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State v. Barnhart

Court of Appeals of Iowa

May 3, 2017

STATE OF IOWA, Plaintiff-Appellee,
JOSEPH EDWARD BARNHART, Defendant-Appellant.

         Appeal from the Iowa District Court for Polk County, Odell G. McGhee II, District Associate Judge.

         The defendant appeals from his conviction and sentence following a guilty plea.

          Gerald B. Feuerhelm of Feuerhelm Law Office, P.C., Des Moines, for appellant.

          Thomas J. Miller, Attorney General, and Genevieve Reinkoester, Assistant Attorney General, for appellee.

          Considered by Potterfield, P.J., and Doyle and Tabor, JJ.

          POTTERFIELD, Presiding Judge.

         Joseph Barnhart appeals from his conviction and sentence following his guilty plea to operating while intoxicated (OWI).

         Barnhart was arrested for the offense and charged by trial information in June 2016. The State sent Barnhart a written plea offer, stating that if he pled guilty, the State would recommend he received all of the following: 365 days in jail, probation ($300 probation fee), fine of $1250, substance abuse evaluation and treatment, OWI first offender program, and forty hours of community service. According to Barhart's trial counsel, he reviewed the offer and believed his client was being offered a suspended sentence and probation; he then advised Barnhart of the same. Barnhart agreed to enter a guilty plea.

         On July 7, Barnhart and his attorney both signed a form "petition to plead guilty to operating while intoxicated." On the form, the box next to "First offense: the maximum sentence for this charge is both incarceration for one year and a fine of $1250.00. The minimum sentence for this charge is both a fine of $1250 and incarceration for 48 hours, " was checked. Additionally, someone had written that the plea agreement provided "[p]arties to argue."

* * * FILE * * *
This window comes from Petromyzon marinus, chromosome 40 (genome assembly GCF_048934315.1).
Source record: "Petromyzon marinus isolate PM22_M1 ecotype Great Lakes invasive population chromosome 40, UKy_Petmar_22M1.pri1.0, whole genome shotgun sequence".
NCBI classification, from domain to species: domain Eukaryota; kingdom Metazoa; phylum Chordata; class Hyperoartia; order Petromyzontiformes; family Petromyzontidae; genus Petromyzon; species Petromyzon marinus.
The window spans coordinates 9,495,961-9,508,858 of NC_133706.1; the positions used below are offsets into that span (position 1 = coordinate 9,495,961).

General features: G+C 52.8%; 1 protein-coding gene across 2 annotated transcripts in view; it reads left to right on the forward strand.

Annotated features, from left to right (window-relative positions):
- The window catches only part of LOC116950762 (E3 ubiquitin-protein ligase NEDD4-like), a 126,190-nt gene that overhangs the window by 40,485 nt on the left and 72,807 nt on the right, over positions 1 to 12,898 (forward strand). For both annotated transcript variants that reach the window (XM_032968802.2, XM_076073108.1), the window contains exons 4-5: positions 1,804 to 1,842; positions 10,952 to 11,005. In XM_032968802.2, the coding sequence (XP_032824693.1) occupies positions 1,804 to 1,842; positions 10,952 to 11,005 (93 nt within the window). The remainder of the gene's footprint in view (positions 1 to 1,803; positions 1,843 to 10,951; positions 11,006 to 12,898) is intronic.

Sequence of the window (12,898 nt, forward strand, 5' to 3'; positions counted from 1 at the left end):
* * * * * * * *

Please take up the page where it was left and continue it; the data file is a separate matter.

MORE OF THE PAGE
The same day, the court accepted Barnhart's guilty plea.[1] Our record contains no information about discussions between the court and counsel.

         According to Barnhart's counsel, it was not until Barnhart was being sentenced on July 11 that Barnhart learned the State intended to recommend Barnhart receive a sentence of 365 days' incarceration. Presumably because of the apparent confusion, sentencing did not take place on July 11.

         On July 12, Barnhart filed a motion in arrest of judgment and a motion to withdraw his plea. At the hearing on the motions, Barnhart argued his guilty plea was the result of misunderstanding the offer before him (due to his counsel's incorrect advice); he maintained the misunderstanding made his plea unknowing and involuntary. The court denied Barnhart's motions, noting the State's non-binding offer indicated it would recommend Barnhart receive, among other things, 365 days, and the actual guilty plea stated, "The plea agreement is[:] Parties to argue." Additionally, even if counsel had believed he and the State had reached an agreement, it was not binding on the sentencing court, which still had the discretion to sentence Barnhart to a term of incarceration.

         On appeal, Barnhart does not claim the district court abused its discretion in denying his motion in arrest of judgment or motion to withdraw plea. Rather, he claims trial counsel was ineffective for wrongly advising him regarding the plea agreement he received from the State. Because Barnhart has chosen to raise this issue under the ineffective-assistance framework, he has the burden to establish "by a preponderance of the evidence: (1) trial counsel failed to perform an essential duty, and (2) this failure resulted in prejudice." State v. Williams, 695 N.W.2d 23, 29 (Iowa 2005). Here, counsel has admitted both in the written motions and at the hearing on the motions that he incorrectly advised Barnhart regarding the terms of the plea agreement. We believe such a failure constitutes a breach of an essential duty. See Meier v. State, 337 N.W.2d 204, 206-07 (Iowa 1983) (noting it was not a question of tactics or strategies when trial counsel gave the defendant erroneous advice involving a plea deal). The question is whether Barnhart can establish he suffered prejudice as a result of the breach. If the record is not adequate, the defendant may raise the claim in a postconviction action." (citation omitted)).

         In this context, to establish he suffered prejudice, "the defendant must show that there is a reasonable probability that, but for counsel's errors, he would not have pleaded guilty and would have insisted on going to trial." State v. Straw, 709 N.W.2d 128, 136 (Iowa 2006) (citing Hill v. Lockhart, 474 U.S. 52, 59 (1985)). The State maintains the record is not adequate to reach a decision on the issue and the claim should be preserved for further development of the record. See State v. Fountain, 786 N.W.2d 260, 263 (Iowa 2010) ("If a claim of ineffective assistance of counsel is raised on direct appeal from the criminal proceedings, the court may address it ...

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